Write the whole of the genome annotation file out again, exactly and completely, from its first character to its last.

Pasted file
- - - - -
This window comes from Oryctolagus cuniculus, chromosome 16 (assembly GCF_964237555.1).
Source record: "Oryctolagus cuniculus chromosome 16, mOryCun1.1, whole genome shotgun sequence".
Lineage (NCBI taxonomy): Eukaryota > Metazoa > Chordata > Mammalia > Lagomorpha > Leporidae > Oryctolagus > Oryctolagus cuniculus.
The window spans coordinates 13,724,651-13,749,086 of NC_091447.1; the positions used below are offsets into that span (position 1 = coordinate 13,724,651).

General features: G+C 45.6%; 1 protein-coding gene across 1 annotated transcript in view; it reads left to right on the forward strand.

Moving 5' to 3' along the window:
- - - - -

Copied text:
This window comes from Oryctolagus cuniculus, chromosome 16 (assembly GCF_964237555.1).
Source record: "Oryctolagus cuniculus chromosome 16, mOryCun1.1, whole genome shotgun sequence".
Lineage (NCBI taxonomy): Eukaryota > Metazoa > Chordata > Mammalia > Lagomorpha > Leporidae > Oryctolagus > Oryctolagus cuniculus.
The window spans coordinates 13,724,651-13,749,086 of NC_091447.1; the positions used below are offsets into that span (position 1 = coordinate 13,724,651).

General features: G+C 45.6%; 1 protein-coding gene across 1 annotated transcript in view; it reads left to right on the forward strand.

Moving 5' to 3' along the window: